Mixed price movement returned to the cash market Friday as several points, mostly in the West and Northeast, saw drops ranging from a couple of pennies to a little more than a nickel. But most points continued to record small gains that again depended on a prior-day futures increase and continued to defy modest weather-based load in most areas.
The weekend decline of industrial load may have helped induce the small losses at some locations.
Most points were flat to a little more than a dime higher. Flat quotes were quite common, and nearly all of the gains were limited to about a nickel or less.
Monday’s cash market will continue to have modest screen support after the October futures contract rose another 3 cents (see related story).
The National Hurricane Center greatly upgraded prospects for development of a tropical wave about 400 miles west of the Cape Verde Islands, saying it had become better organized. The agency said Friday afternoon there was a greater than 50% chance of a tropical depression forming in the area during the following 24 hours “before upper-level winds become less conducive.”
The weather hot spots were largely unchanged: the desert Southwest and interior California. Florida and the New Orleans area would continue reaching highs around 90 during the weekend, but some other areas of the South were cooling again after a recent warming and most of the region would be limited to the mid 80s or less.
A bit of heating load was expected to continue in the upper Northeast with peak temperatures only hitting the mid 60s and some lows remaining in the mid to high 30s. Otherwise, the Rockies continued to rise to merely cool conditions after an early-week chill, and moderation continued to dominate the outlook for the rest of the market.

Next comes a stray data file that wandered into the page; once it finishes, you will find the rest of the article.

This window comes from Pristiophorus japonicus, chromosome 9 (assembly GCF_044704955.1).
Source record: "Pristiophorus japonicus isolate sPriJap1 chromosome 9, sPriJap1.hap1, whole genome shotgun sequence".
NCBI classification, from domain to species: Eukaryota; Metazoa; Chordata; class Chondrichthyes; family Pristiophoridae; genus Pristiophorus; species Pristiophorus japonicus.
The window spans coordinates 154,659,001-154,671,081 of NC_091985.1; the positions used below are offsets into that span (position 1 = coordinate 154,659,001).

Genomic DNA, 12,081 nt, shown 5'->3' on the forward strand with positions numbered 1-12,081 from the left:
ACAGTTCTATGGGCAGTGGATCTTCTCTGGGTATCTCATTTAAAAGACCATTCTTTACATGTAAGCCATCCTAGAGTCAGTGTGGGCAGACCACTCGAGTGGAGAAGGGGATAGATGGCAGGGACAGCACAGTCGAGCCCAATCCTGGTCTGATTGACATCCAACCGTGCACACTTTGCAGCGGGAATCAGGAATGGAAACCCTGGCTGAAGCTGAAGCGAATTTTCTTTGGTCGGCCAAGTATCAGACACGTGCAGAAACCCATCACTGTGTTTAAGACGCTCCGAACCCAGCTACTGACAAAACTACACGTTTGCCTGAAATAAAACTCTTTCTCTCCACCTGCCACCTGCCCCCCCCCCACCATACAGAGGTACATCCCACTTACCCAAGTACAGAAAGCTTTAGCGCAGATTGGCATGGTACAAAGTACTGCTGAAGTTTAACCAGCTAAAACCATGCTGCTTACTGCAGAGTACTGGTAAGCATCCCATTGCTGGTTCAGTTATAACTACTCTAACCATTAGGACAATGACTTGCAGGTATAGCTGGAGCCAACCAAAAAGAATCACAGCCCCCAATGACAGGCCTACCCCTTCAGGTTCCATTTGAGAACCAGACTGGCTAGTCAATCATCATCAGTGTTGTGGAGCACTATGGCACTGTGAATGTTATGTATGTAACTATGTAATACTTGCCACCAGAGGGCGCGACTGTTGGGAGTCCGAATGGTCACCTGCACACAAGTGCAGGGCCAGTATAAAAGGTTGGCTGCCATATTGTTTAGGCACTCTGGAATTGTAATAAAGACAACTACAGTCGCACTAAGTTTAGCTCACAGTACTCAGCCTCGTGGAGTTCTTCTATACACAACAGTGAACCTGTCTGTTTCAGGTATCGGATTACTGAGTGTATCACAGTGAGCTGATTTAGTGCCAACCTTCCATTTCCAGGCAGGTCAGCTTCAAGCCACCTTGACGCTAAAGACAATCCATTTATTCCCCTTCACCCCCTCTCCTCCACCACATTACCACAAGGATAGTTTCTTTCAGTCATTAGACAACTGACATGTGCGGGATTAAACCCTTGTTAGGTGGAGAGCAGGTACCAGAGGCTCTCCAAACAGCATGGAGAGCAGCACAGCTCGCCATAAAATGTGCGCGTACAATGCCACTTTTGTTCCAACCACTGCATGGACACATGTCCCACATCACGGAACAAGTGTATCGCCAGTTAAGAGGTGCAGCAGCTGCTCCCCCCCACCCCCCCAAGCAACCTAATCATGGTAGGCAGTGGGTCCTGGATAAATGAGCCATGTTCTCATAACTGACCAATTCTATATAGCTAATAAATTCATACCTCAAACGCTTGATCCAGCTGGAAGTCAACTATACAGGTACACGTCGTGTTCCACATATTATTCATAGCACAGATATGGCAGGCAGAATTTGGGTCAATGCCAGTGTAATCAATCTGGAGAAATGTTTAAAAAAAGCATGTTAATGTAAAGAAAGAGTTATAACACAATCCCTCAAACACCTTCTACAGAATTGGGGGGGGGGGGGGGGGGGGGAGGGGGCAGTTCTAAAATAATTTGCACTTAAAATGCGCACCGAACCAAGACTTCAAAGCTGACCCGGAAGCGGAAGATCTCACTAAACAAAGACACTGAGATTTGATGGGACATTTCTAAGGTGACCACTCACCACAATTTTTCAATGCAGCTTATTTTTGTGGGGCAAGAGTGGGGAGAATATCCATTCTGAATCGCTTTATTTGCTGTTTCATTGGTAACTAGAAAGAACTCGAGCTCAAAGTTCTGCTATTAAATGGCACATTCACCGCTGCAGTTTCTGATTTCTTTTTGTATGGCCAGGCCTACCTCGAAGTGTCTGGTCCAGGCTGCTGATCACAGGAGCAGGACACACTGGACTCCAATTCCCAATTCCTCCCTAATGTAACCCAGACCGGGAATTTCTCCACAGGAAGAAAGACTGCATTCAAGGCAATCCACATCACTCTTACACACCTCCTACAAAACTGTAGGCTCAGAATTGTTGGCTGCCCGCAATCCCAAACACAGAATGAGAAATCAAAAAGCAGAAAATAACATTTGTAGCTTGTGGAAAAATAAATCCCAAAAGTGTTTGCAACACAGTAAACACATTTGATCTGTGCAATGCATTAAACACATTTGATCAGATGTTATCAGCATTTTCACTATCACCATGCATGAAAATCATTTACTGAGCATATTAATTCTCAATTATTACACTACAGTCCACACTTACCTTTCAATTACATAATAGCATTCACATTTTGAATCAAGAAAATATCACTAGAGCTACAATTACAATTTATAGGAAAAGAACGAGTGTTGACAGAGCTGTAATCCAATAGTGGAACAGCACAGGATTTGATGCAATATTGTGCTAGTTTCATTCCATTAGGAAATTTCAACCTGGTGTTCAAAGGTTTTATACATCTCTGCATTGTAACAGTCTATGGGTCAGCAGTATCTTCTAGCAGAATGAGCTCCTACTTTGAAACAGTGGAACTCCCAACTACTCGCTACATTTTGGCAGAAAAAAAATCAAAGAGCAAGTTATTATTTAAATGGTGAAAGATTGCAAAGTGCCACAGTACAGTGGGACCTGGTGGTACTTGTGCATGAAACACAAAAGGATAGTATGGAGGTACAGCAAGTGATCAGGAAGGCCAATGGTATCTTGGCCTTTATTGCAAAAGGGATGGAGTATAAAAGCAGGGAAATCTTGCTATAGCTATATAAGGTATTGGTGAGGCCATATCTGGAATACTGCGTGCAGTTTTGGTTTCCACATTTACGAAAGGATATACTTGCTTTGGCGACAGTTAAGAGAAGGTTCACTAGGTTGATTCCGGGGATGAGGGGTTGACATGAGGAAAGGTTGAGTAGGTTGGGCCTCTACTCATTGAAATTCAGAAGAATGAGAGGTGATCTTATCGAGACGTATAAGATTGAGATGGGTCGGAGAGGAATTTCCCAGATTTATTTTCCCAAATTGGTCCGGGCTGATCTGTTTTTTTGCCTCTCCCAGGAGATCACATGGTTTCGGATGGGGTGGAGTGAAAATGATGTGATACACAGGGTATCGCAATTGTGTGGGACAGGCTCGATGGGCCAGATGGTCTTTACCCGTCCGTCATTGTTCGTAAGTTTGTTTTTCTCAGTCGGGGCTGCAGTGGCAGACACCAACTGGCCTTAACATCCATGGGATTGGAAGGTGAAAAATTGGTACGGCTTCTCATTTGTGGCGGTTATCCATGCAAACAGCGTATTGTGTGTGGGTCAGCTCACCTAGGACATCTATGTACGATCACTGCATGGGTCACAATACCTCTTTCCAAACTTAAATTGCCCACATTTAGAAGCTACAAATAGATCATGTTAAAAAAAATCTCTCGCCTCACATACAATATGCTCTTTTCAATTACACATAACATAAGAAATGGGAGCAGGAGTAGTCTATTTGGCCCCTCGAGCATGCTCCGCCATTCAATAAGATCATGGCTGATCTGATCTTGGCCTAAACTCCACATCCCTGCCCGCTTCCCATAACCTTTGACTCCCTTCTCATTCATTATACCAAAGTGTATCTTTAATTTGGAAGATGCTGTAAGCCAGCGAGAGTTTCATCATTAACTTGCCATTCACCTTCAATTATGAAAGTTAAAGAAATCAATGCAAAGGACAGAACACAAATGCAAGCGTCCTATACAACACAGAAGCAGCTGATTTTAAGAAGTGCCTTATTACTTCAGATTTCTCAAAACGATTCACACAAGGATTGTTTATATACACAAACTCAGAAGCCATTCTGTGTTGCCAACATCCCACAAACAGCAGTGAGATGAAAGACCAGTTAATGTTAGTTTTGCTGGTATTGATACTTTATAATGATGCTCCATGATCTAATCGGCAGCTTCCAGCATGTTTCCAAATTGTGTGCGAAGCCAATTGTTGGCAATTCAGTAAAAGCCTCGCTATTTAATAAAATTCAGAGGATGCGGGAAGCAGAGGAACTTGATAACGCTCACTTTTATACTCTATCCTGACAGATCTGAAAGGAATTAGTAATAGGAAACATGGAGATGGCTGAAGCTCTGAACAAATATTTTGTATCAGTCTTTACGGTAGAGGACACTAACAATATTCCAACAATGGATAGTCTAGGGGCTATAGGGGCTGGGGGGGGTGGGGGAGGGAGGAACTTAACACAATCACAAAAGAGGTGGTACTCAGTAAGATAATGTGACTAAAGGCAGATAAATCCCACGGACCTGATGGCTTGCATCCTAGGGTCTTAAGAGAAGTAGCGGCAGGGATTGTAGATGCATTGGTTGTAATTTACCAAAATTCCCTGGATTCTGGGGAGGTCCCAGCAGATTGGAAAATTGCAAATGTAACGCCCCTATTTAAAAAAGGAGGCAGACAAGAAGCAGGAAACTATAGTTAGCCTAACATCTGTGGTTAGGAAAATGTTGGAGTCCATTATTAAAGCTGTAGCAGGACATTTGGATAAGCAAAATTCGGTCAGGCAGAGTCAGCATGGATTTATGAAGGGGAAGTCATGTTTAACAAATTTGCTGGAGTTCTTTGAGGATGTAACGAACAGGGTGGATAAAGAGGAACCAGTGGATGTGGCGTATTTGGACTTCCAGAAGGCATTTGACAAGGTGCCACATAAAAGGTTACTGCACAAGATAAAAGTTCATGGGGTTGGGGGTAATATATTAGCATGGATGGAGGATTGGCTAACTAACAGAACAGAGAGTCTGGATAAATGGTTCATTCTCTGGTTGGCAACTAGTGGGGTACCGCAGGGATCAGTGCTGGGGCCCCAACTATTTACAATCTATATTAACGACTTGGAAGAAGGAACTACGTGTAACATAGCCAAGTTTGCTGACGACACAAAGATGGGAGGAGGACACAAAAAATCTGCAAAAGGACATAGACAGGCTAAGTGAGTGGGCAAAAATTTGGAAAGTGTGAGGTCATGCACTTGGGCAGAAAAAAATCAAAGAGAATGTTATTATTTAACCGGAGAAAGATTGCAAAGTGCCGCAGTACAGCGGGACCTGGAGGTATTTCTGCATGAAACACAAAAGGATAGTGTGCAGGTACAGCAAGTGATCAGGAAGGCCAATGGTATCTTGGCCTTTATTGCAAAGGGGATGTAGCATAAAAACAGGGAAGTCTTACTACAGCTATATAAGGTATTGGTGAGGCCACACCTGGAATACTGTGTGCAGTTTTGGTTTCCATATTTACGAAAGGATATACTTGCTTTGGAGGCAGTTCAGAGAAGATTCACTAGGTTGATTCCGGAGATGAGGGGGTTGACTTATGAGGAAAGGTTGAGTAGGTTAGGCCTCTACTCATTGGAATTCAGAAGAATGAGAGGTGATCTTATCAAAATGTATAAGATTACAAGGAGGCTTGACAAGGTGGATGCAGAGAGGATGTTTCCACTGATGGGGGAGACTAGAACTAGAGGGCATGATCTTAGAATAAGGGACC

A Midwestern utility buyer said her area was experiencing “a few heating degree days” recently, but not enough to make a difference in gas throughput. Monday of this week should be noticeably chillier than usual, but otherwise the forecast is generally moderate through the early part of October, she said.
The buyer said her utility had bought most of its October baseload at Northern Natural-demarc for index plus 0.5 cent, and a little at the pipeline’s Ventura point also at index plus half a penny. Demarc and Ventura have been trading at near parity lately, she noted, which is interesting because last year at the beginning of winter Ventura had commanded a premium of about $1.50. Now it’s looking like Ventura is slightly less than a dime above Demarc, so she would expect more gas to be flowing at Ventura than before.
Inland California will stay pretty hot for a while, a western trader said, but October is mostly a light-demand month for the Golden State. He noted October bidweek deals Friday in the mid $4.00s at the PG&E citygate, and said El Paso-San Juan was trading in the mid $3.40s, “which seemed to be dropping off a bit.”
SunTrust Robinson Humphrey/the Gerdes Group analysts said they “preliminarily” expect a storage injection on either side of 65 Bcf to be reported for the week ending Sept. 25, which they noted would be below both last year’s hurricane-affected 87 Bcf injection and the 68 Bcf five-year average. “Notably, next week’s number carries some psychological significance as natural gas inventories are set to surpass the all-time high of 3,545 Bcf” set in 2007, they said.
Â©Copyright 2009Intelligence Press Inc. All rights reserved. The preceding news reportmay not be republished or redistributed, in whole or in part, in anyform, without prior written consent of Intelligence Press, Inc.
© 2021 Natural Gas Intelligence. All rights reserved.
ISSN © 1532-1231 | ISSN © 2577-9877 |